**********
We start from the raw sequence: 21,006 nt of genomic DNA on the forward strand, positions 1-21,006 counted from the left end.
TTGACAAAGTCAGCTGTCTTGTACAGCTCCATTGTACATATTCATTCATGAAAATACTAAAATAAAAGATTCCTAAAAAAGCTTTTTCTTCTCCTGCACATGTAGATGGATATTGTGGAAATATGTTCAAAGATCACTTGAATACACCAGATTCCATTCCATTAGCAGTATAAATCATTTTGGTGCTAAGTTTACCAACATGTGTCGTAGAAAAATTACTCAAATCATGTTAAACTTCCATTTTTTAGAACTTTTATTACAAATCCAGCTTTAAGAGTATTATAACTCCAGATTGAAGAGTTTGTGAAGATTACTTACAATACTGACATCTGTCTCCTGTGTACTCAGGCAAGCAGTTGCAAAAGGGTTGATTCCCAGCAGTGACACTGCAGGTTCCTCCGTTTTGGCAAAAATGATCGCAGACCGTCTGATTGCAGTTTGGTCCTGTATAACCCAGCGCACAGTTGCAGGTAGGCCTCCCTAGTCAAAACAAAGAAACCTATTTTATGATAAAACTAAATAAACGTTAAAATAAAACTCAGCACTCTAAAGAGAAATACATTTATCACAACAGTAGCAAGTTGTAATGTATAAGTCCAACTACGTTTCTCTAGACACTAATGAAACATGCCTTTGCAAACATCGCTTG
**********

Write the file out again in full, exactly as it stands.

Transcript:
We start from the raw sequence: 21,006 nt of genomic DNA on the forward strand, positions 1-21,006 counted from the left end.
TTGACAAAGTCAGCTGTCTTGTACAGCTCCATTGTACATATTCATTCATGAAAATACTAAAATAAAAGATTCCTAAAAAAGCTTTTTCTTCTCCTGCACATGTAGATGGATATTGTGGAAATATGTTCAAAGATCACTTGAATACACCAGATTCCATTCCATTAGCAGTATAAATCATTTTGGTGCTAAGTTTACCAACATGTGTCGTAGAAAAATTACTCAAATCATGTTAAACTTCCATTTTTTAGAACTTTTATTACAAATCCAGCTTTAAGAGTATTATAACTCCAGATTGAAGAGTTTGTGAAGATTACTTACAATACTGACATCTGTCTCCTGTGTACTCAGGCAAGCAGTTGCAAAAGGGTTGATTCCCAGCAGTGACACTGCAGGTTCCTCCGTTTTGGCAAAAATGATCGCAGACCGTCTGATTGCAGTTTGGTCCTGTATAACCCAGCGCACAGTTGCAGGTAGGCCTCCCTAGTCAAAACAAAGAAACCTATTTTATGATAAAACTAAATAAACGTTAAAATAAAACTCAGCACTCTAAAGAGAAATACATTTATCACAACAGTAGCAAGTTGTAATGTATAAGTCCAACTACGTTTCTCTAGACACTAATGAAACATGCCTTTGCAAACATCGCTTG